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Dizziness When Lying Down: Should You Be Worried?

If you’re experiencing dizziness when lying down, you may be wondering if it’s unusual and why it’s occurring. Continue reading our complete guide to find out why people experience dizziness while lying down and if dizziness is a cause for concern.

It isn’t considered normal to feel dizzy when lying down. The most common reason for experiencing this feeling is vertigo. 

Vertigo is the feeling that everything around you is spinning, to the point that it affects your balance. It’s more intense than simply feeling dizzy. A vertigo incident can last from seconds to many hours. If you have a severe case of vertigo, it can last several days, weeks, or months.

If you’re wondering why you get dizzy when you lay down, vertigo is most likely to blame. Inner ear problems affect balance and are the most typical cause of vertigo. Common inner ear problems that can cause vertigo are:

  • Benign paroxysmal positional vertigo (BPPV), in which certain head movements cause vertigo
  • Meniere’s disease, a rare inner ear condition that can involve loss of hearing or ringing in the ear 
  • Labyrinthitis, which is an inner ear infection brought on by a flu virus or cold
  • Vestibular neuronitis, which is the inflammation of the vestibular nerve

Other possible causes of vertigo include migraines and some types of medicines. Make sure to read the label or leaflet insert that comes with any of your prescriptions to see if vertigo is a possible side effect.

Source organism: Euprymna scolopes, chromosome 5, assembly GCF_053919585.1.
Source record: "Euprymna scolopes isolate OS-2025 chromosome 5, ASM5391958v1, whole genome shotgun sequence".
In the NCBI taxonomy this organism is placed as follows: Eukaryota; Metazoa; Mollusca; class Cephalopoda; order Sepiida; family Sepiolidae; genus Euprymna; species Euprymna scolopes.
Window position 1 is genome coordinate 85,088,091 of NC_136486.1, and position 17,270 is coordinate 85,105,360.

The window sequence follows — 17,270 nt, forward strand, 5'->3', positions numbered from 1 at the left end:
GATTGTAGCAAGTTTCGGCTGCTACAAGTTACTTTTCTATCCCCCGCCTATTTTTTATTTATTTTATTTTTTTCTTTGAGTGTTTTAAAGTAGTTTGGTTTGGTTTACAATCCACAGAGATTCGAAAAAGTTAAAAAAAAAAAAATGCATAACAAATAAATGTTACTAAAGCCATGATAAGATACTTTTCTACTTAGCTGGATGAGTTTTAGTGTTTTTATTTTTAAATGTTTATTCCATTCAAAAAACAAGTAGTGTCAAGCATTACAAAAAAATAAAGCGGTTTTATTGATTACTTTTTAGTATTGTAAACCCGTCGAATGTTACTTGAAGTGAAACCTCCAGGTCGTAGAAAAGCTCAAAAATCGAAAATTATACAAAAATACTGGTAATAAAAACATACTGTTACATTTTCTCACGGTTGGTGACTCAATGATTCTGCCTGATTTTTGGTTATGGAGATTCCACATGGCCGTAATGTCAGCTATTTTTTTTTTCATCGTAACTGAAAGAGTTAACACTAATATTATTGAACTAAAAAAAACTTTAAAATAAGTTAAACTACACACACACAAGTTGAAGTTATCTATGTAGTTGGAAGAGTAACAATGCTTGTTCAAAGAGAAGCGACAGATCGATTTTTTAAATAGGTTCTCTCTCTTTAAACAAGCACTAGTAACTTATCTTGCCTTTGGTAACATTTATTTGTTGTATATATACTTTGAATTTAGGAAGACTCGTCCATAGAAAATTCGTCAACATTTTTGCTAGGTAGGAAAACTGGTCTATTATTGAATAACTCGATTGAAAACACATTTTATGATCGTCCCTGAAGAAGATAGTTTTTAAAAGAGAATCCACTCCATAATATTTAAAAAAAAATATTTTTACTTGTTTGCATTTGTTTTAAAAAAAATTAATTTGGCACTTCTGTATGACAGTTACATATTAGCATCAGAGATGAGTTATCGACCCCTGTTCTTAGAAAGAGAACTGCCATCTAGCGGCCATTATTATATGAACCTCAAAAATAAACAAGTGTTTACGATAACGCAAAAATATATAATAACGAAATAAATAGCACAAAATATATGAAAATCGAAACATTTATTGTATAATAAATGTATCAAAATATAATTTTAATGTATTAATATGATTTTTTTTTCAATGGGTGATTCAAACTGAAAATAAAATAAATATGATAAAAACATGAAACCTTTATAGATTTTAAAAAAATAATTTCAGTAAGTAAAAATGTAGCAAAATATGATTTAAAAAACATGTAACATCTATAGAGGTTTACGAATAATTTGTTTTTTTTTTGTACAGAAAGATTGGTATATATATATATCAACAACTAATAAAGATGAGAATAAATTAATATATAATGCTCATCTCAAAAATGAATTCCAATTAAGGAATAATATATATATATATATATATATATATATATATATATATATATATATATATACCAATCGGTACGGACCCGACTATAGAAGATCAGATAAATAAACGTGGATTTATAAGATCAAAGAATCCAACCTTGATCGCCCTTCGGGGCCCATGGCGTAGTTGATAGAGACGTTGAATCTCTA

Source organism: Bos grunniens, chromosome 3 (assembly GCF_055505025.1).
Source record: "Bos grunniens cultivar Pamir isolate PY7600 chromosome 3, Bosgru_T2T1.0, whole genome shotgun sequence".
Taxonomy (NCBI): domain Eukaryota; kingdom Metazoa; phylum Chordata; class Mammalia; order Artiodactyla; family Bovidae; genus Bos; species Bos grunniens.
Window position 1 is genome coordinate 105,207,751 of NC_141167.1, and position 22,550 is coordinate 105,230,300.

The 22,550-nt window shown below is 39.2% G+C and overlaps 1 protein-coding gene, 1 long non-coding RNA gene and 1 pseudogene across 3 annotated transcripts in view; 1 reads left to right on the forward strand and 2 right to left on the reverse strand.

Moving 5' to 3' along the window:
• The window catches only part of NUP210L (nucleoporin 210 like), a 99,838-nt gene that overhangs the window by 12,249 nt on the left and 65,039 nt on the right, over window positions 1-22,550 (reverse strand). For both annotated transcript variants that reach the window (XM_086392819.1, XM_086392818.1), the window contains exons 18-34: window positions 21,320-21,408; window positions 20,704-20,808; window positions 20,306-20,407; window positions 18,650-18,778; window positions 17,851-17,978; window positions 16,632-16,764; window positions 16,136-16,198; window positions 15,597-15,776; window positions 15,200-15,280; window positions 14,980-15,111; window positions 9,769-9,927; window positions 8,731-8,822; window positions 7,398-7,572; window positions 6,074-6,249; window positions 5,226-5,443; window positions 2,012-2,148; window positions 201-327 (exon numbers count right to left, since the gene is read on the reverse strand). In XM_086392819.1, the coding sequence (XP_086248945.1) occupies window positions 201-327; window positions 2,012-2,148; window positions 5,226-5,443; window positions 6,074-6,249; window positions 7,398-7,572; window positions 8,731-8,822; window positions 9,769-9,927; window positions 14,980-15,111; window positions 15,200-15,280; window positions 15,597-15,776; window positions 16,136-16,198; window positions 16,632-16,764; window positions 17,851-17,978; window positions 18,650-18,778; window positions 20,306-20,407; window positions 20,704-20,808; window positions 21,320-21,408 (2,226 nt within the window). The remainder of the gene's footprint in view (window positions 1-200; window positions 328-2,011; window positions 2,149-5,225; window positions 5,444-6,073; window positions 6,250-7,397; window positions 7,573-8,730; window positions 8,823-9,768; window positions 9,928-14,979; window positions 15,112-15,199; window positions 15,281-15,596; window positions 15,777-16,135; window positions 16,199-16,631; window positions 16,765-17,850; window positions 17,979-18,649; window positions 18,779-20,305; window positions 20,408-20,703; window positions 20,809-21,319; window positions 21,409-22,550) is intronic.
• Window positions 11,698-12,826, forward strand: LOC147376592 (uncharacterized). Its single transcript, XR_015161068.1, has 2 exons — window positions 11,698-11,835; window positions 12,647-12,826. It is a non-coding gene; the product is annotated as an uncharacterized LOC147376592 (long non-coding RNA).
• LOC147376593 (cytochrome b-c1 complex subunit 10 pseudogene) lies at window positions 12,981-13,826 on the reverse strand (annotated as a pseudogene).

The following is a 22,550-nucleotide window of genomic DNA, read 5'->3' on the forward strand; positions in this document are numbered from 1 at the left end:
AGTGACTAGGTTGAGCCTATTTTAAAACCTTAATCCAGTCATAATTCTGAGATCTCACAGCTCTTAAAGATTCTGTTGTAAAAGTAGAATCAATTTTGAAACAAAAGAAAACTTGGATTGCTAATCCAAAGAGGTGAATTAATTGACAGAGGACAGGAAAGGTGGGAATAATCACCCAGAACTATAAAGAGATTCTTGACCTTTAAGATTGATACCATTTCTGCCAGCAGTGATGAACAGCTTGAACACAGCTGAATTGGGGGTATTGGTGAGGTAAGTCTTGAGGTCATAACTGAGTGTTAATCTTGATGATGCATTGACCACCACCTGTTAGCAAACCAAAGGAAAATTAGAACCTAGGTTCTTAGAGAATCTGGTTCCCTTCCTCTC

There are some cases of vertigo where the cause is unknown.

Benign paroxysmal positional vertigo is one of the most common causes of vertigo. BPPV usually causes brief instances of mild to severe dizziness. BPPV is most commonly caused when you change the position of your head. 

Many people experience BPPV without a clear cause. This is called idiopathic BPPV. 

A head injury can also cause BPPV. 

Some less typical reasons for BPPV include:

  • Disorders that damage the inner ear
  • Damage from ear surgery
  • Damage from prolonged positioning on the back (such as lying down in a dentist’s chair)
  • Migraines 

There’s a small organ in your ear called the vestibular labyrinth. This organ includes three loop-shaped structures called the semicircular canals. The semicircular canals contain fluid and hair-like sensors that monitor the rotation of your head.

Other structures in the ear, known as the otolith organs, monitor the movements of your head and its position in relation to gravity. The otolith organs contain crystals that make you sensitive to gravity. 

If these crystals become dislodged, they can go into the semicircular canals. This is especially likely to occur when you’re lying down. Dislodged crystals make the semicircular canals extra-sensitive to head position changes that they would normally not react to. This combination of factors can make you feel dizzy.